I kept passing what looked like radar detectors and electric eyes. Did the park rangers know I was there?

I heard a sound behind me. Was there a car? Where would it have come from? Was it a plane?

The sound went away, but soon a car approached from the south. Well, this is it. Either I'll successfully explain my presence or they're going to make me break this segment of the Abecedarian Walks.

But the car didn't slow down. The driver checked in with a quick thumb-up as he passed.

"All good, thanks!" I shouted.

Around halfway down Shackle Road, another car approached, and the driver stopped.

"How are you doing?" she asked.

"I'm all right, thanks. Just having a walk."

"It's just that people aren't meant to be up this far right now."

"Oh, I'm sorry. Why not?"

"The road is dangerous up here."

I wasn't going to push it, but there was nothing wrong with the road that I could see, at least for a walker. Maybe one of the little bridges was in need of repair and couldn't support a vehicle. "OK, thank you. I'm just headed to Western KI Caravan Park."

"OK. Watch out for the roos."

"I've seen a few." Though only two in the park. Were the kangaroos of Shackle Road more aggressive than others? Maybe, I guess, if they haven't seen many humans.

"All right, I'll tell the rangers that you're here."

"Thank you. I appreciate your checking in."

I found a snack spot where the gravel formed a kind of curb to sit on. I had gone 30 kilometers, more than five hours, without stopping except for the conversation with the driver or to take pictures. But my feet seemed to be holding up. Today would have been my longest walking day if Friday hadn't; was my body getting used to the long distances?

I had some cheese, bread, and water and then a peanut bar. I also went online and paid the park entry fee. I didn't know whether I was technically entering Flinders Chase, or whether the fee applied to the roads I was walking, or whether anyone was going to check it. But I thought it best to support the park, especially when the driver had looked out for me so kindly.

I continued on. The southern cliffs, which had seemed impossibly distant from the northern reaches of Shackle Road, now hove into focus. There were beautiful plants on the edges of the road; the prettiest were a kind of kelp-like green arms on a stick.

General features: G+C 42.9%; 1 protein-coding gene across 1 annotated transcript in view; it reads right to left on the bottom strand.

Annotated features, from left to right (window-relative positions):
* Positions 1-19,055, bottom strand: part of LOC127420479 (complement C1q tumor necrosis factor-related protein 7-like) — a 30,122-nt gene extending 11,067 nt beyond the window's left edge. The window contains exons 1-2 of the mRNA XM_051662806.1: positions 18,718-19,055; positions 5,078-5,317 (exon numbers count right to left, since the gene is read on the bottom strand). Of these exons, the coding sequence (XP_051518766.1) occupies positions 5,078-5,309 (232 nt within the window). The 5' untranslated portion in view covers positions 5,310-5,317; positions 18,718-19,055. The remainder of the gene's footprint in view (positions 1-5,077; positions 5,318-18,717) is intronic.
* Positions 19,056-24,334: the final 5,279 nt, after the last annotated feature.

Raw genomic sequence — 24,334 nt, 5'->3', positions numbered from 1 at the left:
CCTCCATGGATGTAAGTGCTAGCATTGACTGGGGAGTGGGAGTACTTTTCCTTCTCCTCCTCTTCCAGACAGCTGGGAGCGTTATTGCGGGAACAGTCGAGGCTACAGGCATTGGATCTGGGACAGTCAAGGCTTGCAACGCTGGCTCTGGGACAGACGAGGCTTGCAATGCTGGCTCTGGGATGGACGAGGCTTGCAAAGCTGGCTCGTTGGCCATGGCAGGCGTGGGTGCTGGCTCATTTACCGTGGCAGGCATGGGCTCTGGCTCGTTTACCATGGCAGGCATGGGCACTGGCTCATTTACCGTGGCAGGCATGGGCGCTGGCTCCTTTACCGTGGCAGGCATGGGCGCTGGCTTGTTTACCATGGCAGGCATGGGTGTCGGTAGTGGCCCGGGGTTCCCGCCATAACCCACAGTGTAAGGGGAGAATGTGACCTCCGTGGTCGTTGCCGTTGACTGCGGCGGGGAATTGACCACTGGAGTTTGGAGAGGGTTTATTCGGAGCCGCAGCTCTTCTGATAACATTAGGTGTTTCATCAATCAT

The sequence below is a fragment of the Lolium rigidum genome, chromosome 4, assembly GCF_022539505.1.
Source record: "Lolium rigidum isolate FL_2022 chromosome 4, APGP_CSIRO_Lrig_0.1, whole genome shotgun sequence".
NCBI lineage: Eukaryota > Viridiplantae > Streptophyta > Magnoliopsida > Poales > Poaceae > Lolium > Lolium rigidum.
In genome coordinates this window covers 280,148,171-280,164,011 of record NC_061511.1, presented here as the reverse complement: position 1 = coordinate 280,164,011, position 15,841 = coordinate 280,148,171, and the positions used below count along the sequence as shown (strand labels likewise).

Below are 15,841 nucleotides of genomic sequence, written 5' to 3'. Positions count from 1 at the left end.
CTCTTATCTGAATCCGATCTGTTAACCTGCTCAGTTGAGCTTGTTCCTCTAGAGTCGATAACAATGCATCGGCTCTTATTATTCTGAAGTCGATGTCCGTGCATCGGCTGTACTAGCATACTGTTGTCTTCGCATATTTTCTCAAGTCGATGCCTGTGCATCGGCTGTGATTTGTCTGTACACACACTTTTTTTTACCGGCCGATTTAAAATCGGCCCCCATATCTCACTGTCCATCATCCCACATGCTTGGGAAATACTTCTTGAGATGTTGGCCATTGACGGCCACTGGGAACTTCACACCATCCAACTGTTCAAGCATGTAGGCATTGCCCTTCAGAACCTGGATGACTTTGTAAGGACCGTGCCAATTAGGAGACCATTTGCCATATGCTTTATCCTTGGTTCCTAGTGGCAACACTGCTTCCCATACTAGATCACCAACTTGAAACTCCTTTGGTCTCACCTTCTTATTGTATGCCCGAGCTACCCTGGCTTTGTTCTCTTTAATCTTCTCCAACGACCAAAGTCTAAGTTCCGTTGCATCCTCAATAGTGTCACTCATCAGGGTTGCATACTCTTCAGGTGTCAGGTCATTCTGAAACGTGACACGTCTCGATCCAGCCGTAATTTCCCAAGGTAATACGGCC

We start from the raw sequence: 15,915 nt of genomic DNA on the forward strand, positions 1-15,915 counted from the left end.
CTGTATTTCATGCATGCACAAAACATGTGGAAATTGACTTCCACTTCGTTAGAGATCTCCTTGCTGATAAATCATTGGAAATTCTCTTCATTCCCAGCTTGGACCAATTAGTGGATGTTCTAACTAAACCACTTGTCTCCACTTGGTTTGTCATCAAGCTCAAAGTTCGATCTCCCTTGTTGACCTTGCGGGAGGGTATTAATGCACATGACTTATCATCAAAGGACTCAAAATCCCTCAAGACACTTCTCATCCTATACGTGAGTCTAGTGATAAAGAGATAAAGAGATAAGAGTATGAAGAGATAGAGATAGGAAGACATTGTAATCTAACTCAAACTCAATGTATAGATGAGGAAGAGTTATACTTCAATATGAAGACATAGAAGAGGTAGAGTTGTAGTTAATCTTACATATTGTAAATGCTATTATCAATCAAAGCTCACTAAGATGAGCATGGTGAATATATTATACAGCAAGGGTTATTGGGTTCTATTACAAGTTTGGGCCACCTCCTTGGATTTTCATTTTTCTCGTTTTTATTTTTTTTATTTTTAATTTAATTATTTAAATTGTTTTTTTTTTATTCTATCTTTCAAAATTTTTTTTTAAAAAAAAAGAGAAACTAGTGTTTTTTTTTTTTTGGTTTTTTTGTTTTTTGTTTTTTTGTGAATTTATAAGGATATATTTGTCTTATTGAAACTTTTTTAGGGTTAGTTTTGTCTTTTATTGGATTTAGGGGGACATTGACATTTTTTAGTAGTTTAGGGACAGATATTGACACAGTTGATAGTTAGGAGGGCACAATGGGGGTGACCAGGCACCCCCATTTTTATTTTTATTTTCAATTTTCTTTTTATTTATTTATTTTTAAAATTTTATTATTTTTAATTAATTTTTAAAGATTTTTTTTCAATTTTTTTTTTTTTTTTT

Near the bottom of Shackle Road, another vehicle stopped. It looked to be full of park rangers.

The driver checked in. "You're heading out of the park, then?" It sounded more like a strong suggestion than like a question.

"Yes. Just headed to Western KI Caravan Park."

"You've got a ways to go, then."

"About two hours. Two and a quarter. I've got plenty of water."

"All right, then. Cheers."

I had a hunch that if they had found me 15 kilometers back, they might not have let me continue on foot.

For people intending to head north on Shackle Road, the signs at the southern end indicated not just "Road closed" but also "Danger -- Construction site -- Unauthorised persons keep out." This seemed excessive. I'd seen no construction and no danger, though of course I didn't know what the rangers did. In 21 kilometers, I'd seen one traffic cone warning of a place where the road was broken and had a drop-off at the side. But it was still plenty wide for a car to pass.

I proceeded toward the park's exit and another car stopped. It wasn't park staff. It was a couple from New South Wales who had seen me walking along the Playford Highway, hours ago, on their way to Cape Borda, and they were curious how I'd made it down here. I explained my walk around the island.

"Well, that's just wonderful," they said. "Where are you from?"

"The United States."

"You don't have much of an American accent."

"I'll take that as a compliment." I don't know why I said that; there's no shame in sounding like an American. It's not as though we all go around trying to sound British.

"Oh, you should."

I rejoined paved road; it was harder to walk on black top than on gravel. Several drivers offered me rides. I passed the construction site for the new visitor center; the former one had been lost to the bushfires three years ago. I would have liked to find out what that plant was called.

The Western KI Caravan Park had cabins, spots for RV hookups, and a general store. It would have been easy to heat up something frozen for a quick dinner, but the lamb chops inspired me to be more ambitious. Kids played volleyball, galahs hissed from tree to tree, koalas clung to branches, kangaroos and Cape Barren geese grazed. That was my family for the night.

Go on to Kangaroo Island day 7